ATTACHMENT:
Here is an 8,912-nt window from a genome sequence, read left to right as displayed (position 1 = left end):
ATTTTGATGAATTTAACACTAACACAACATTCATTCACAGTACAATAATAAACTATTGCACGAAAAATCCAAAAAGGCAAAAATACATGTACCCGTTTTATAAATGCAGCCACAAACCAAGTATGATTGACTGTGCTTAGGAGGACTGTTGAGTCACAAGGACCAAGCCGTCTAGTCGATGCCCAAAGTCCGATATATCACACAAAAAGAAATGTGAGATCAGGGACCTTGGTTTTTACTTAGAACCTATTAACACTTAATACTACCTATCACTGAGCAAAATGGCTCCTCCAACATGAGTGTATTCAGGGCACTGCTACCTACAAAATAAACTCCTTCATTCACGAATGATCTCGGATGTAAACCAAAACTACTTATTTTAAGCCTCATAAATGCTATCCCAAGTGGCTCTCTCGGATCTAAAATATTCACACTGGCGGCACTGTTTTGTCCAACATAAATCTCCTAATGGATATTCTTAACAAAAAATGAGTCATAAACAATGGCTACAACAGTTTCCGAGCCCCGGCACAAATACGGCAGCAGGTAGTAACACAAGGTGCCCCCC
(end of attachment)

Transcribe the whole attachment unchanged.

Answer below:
Here is an 8,912-nt window from a genome sequence, read left to right as displayed (position 1 = left end):
ATTTTGATGAATTTAACACTAACACAACATTCATTCACAGTACAATAATAAACTATTGCACGAAAAATCCAAAAAGGCAAAAATACATGTACCCGTTTTATAAATGCAGCCACAAACCAAGTATGATTGACTGTGCTTAGGAGGACTGTTGAGTCACAAGGACCAAGCCGTCTAGTCGATGCCCAAAGTCCGATATATCACACAAAAAGAAATGTGAGATCAGGGACCTTGGTTTTTACTTAGAACCTATTAACACTTAATACTACCTATCACTGAGCAAAATGGCTCCTCCAACATGAGTGTATTCAGGGCACTGCTACCTACAAAATAAACTCCTTCATTCACGAATGATCTCGGATGTAAACCAAAACTACTTATTTTAAGCCTCATAAATGCTATCCCAAGTGGCTCTCTCGGATCTAAAATATTCACACTGGCGGCACTGTTTTGTCCAACATAAATCTCCTAATGGATATTCTTAACAAAAAATGAGTCATAAACAATGGCTACAACAGTTTCCGAGCCCCGGCACAAATACGGCAGCAGGTAGTAACACAAGGTGCCCCCC